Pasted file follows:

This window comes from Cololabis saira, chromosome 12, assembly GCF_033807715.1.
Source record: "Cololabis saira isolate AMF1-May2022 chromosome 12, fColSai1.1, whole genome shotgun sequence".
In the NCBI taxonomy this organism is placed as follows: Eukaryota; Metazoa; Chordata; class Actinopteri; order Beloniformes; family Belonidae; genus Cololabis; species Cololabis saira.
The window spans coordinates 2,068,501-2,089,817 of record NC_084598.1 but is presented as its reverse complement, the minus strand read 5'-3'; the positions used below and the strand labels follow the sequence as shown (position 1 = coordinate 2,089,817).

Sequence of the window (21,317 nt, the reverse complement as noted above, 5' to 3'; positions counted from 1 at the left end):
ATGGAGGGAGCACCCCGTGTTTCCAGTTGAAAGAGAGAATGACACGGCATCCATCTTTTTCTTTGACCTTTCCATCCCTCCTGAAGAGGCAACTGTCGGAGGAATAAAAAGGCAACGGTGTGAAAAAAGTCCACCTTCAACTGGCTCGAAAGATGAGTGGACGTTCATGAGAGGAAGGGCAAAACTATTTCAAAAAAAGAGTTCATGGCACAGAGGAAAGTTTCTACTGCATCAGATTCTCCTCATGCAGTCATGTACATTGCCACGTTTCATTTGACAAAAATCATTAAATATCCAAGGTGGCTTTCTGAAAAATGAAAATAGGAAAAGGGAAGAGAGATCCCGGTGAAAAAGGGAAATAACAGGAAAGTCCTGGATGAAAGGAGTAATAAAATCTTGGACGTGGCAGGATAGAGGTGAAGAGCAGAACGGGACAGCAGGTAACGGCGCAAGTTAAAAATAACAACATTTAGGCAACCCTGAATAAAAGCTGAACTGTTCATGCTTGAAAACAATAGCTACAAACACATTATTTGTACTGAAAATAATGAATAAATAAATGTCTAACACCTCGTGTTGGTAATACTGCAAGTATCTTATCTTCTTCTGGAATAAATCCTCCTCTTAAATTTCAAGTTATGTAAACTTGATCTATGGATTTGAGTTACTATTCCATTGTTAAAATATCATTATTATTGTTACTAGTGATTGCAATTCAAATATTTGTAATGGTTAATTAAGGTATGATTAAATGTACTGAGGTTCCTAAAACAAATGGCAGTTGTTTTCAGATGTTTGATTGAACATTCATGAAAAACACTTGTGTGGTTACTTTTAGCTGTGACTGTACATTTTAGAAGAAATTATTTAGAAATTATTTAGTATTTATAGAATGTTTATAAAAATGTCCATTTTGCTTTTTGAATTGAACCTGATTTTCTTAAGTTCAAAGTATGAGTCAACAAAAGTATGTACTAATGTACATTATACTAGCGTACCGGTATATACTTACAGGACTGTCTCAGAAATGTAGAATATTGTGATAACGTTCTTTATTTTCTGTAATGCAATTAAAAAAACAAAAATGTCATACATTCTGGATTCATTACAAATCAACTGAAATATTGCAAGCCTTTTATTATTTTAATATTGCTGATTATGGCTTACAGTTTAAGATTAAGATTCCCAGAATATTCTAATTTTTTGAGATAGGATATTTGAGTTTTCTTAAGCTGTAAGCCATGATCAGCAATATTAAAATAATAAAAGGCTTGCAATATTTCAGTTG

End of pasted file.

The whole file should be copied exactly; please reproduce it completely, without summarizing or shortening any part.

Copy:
This window comes from Cololabis saira, chromosome 12, assembly GCF_033807715.1.
Source record: "Cololabis saira isolate AMF1-May2022 chromosome 12, fColSai1.1, whole genome shotgun sequence".
In the NCBI taxonomy this organism is placed as follows: Eukaryota; Metazoa; Chordata; class Actinopteri; order Beloniformes; family Belonidae; genus Cololabis; species Cololabis saira.
The window spans coordinates 2,068,501-2,089,817 of record NC_084598.1 but is presented as its reverse complement, the minus strand read 5'-3'; the positions used below and the strand labels follow the sequence as shown (position 1 = coordinate 2,089,817).

Sequence of the window (21,317 nt, the reverse complement as noted above, 5' to 3'; positions counted from 1 at the left end):
ATGGAGGGAGCACCCCGTGTTTCCAGTTGAAAGAGAGAATGACACGGCATCCATCTTTTTCTTTGACCTTTCCATCCCTCCTGAAGAGGCAACTGTCGGAGGAATAAAAAGGCAACGGTGTGAAAAAAGTCCACCTTCAACTGGCTCGAAAGATGAGTGGACGTTCATGAGAGGAAGGGCAAAACTATTTCAAAAAAAGAGTTCATGGCACAGAGGAAAGTTTCTACTGCATCAGATTCTCCTCATGCAGTCATGTACATTGCCACGTTTCATTTGACAAAAATCATTAAATATCCAAGGTGGCTTTCTGAAAAATGAAAATAGGAAAAGGGAAGAGAGATCCCGGTGAAAAAGGGAAATAACAGGAAAGTCCTGGATGAAAGGAGTAATAAAATCTTGGACGTGGCAGGATAGAGGTGAAGAGCAGAACGGGACAGCAGGTAACGGCGCAAGTTAAAAATAACAACATTTAGGCAACCCTGAATAAAAGCTGAACTGTTCATGCTTGAAAACAATAGCTACAAACACATTATTTGTACTGAAAATAATGAATAAATAAATGTCTAACACCTCGTGTTGGTAATACTGCAAGTATCTTATCTTCTTCTGGAATAAATCCTCCTCTTAAATTTCAAGTTATGTAAACTTGATCTATGGATTTGAGTTACTATTCCATTGTTAAAATATCATTATTATTGTTACTAGTGATTGCAATTCAAATATTTGTAATGGTTAATTAAGGTATGATTAAATGTACTGAGGTTCCTAAAACAAATGGCAGTTGTTTTCAGATGTTTGATTGAACATTCATGAAAAACACTTGTGTGGTTACTTTTAGCTGTGACTGTACATTTTAGAAGAAATTATTTAGAAATTATTTAGTATTTATAGAATGTTTATAAAAATGTCCATTTTGCTTTTTGAATTGAACCTGATTTTCTTAAGTTCAAAGTATGAGTCAACAAAAGTATGTACTAATGTACATTATACTAGCGTACCGGTATATACTTACAGGACTGTCTCAGAAATGTAGAATATTGTGATAACGTTCTTTATTTTCTGTAATGCAATTAAAAAAACAAAAATGTCATACATTCTGGATTCATTACAAATCAACTGAAATATTGCAAGCCTTTTATTATTTTAATATTGCTGATTATGGCTTACAGTTTAAGATTAAGATTCCCAGAATATTCTAATTTTTTGAGATAGGATATTTGAGTTTTCTTAAGCTGTAAGCCATGATCAGCAATATTAAAATAATAAAAGGCTTGCAATATTTCAGTTG